International Organizations Are Tools for Powerful Countries

By Jacob L. Shapiro

In the modern world, relations between states operate at two levels. The first is the bilateral level. The U.S. and China, for instance, don’t see eye to eye on issues like Taiwan, the South China Sea, or how to denuclearize the Korean Peninsula. Their representatives communicate with each other to try to address their disagreements. The second is the multilateral level. For example, the United Nations passes a resolution placing economic sanctions on North Korea.

Most of the U.N.’s 193 member states do not themselves have a problem with North Korea, but they go along with the sanctions because the U.N. says so.

Products of Geopolitics

Many point out that nationalism is rising as an ideological force in the world today. That would suggest that bilateral relations between states are the most important part of understanding the world, since nationalists prefer to work directly with other states rather than have their interests muddled by a multilateral bureaucracy. But it is also true that multilateralism is alive and well. In fact, if you consider some of the major headlines from this past weekend, you might get the impression that the development of new international organizations and new free trade pacts are driving global events.

On Nov. 10, officials from 11 countries announced that they had a preliminary agreement on the core elements of the Comprehensive and Progressive Agreement for Trans-Pacific Partnership, which means the saga of the TPP has now become the CPTPP.

Also on Nov. 10, officials from Central Asia’s five countries signed a Program on Mutual Cooperation, one of the stated goals of which is to encourage cooperation with the U.N., the Commonwealth of Independent States, the Organization of Islamic Cooperation, and the Organization for Security and Cooperation in Europe, to name a few.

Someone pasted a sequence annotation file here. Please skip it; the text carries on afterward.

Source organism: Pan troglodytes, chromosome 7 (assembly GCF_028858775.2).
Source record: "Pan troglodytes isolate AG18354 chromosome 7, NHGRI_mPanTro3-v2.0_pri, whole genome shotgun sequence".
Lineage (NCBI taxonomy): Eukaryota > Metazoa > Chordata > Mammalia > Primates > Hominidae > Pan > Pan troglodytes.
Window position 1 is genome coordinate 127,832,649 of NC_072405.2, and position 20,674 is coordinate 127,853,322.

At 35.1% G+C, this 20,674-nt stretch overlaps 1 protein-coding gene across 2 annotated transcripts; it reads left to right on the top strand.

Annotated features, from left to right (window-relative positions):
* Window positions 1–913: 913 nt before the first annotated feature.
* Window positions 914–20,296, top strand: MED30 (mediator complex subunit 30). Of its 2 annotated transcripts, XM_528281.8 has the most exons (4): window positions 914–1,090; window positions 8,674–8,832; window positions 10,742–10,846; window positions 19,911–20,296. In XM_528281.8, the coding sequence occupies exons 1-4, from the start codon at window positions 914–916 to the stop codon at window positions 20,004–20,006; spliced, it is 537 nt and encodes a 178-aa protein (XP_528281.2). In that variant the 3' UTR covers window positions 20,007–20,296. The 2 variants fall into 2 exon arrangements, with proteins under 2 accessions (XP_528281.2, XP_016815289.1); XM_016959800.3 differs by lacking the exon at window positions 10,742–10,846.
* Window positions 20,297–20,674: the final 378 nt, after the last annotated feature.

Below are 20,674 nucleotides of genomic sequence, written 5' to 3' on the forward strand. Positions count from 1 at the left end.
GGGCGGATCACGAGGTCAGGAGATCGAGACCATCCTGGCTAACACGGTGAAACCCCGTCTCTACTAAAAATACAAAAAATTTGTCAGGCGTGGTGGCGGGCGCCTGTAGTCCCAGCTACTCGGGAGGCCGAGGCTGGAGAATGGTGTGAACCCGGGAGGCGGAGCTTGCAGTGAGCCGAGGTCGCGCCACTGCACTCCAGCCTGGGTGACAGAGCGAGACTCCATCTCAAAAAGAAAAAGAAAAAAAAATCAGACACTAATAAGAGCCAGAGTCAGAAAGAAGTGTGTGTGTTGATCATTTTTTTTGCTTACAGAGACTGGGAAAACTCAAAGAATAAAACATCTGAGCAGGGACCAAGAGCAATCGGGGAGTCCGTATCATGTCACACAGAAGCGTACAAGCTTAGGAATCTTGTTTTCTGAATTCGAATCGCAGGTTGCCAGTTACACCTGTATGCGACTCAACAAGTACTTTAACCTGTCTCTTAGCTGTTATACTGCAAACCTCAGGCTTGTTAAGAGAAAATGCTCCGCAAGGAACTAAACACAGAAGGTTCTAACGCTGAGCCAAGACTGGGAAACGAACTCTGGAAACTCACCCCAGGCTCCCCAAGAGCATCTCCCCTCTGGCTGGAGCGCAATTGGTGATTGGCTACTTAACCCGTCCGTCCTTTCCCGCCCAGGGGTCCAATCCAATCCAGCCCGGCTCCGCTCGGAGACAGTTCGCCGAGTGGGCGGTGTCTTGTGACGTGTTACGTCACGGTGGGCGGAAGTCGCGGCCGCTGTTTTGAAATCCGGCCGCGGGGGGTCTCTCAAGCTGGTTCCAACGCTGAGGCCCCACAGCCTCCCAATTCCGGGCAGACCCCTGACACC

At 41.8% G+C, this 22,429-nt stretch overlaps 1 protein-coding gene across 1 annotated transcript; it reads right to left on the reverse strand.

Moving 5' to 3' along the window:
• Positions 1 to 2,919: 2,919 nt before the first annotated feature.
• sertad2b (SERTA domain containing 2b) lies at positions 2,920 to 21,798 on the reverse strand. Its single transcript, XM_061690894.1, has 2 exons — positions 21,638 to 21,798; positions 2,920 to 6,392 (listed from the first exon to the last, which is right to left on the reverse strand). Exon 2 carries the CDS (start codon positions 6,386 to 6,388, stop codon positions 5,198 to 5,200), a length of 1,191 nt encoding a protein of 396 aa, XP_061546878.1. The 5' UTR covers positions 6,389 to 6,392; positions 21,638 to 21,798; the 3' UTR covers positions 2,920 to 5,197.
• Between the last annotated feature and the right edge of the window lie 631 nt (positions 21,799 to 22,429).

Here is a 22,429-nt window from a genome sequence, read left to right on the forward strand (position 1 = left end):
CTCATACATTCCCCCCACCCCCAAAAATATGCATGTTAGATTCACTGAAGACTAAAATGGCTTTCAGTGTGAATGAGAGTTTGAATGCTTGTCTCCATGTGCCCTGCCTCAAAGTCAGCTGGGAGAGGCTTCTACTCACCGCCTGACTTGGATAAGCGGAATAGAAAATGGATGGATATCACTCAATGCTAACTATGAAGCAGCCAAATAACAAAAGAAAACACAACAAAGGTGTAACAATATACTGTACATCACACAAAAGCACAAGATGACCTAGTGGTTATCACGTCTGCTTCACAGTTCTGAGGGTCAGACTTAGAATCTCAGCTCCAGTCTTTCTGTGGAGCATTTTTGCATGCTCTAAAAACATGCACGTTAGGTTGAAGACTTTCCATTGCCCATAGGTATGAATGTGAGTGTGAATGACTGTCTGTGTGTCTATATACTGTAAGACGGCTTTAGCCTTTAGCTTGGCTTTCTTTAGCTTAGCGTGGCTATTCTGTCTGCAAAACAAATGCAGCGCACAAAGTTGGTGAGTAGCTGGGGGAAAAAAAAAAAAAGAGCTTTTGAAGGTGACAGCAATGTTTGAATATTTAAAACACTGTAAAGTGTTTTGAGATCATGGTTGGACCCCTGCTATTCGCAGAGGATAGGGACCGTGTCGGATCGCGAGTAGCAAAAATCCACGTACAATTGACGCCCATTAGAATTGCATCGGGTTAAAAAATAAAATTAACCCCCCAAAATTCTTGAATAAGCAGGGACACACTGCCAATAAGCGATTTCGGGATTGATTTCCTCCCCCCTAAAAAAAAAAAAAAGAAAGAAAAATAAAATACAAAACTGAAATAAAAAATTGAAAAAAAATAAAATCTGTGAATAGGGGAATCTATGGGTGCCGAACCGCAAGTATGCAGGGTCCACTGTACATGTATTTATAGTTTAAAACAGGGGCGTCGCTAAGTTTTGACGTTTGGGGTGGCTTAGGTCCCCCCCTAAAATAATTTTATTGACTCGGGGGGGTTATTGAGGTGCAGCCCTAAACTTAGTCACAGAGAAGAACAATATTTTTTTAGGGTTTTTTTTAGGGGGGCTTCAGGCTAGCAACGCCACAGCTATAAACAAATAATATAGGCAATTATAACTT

On Nov. 11, on the sidelines of an Association of Southeast Asian Nations and East Asia summit, officials from the U.S., Japan, India and Australia resuscitated the Quadrilateral Security Dialogue. The Quad is an emerging multilateral grouping drawn together to resist China’s influence in Asia, though just what the Quad is isn’t yet clear. Is it an alliance? A multilateral organization? A communication forum?

On Nov. 12, Saudi Arabia convened an extraordinary session of the Arab League to discuss Iran’s “destructive meddling” in the region.

Not to be outdone, on Nov. 13, ministers from 23 European countries signed a joint notice on Permanent Structured Cooperation, which aims to boost military coordination between the military forces of the signatories.

None of these headlines are actually that important. The CPTPP faces the same problems that the TPP faced and no longer features access to the U.S. market as a centerpiece. Before it can be transformative, it has to be passed, and that is hardly a sure thing. Central Asian states saying they are going to cooperate with an alphabet soup of international organizations just means that we will read more press releases about cooperation in the coming year. ASEAN’s member states don’t agree on most things, the ill-defined Quad collapsed once before and may very well again, and the Arab League has extraordinary summits with ordinary results all the time. It took the European Commission 15 years to allow the sale of excessively curved bananas and cucumbers in EU member states; military coordination is slightly more complex.

There are many who believe in the potential efficacy and power of international groupings, but actually finding an example of one that transformed the world is very difficult. That’s because power in the international political system does not rest in the hands of international organizations. States imbue international organizations with power if it serves their strategic ends, but more often than not, such organizations are fairly impotent. Even the most vaunted and mighty of the world’s international organizations, like the United Nations, have a fairly checkered history when it comes to defending the causes they were created to defend.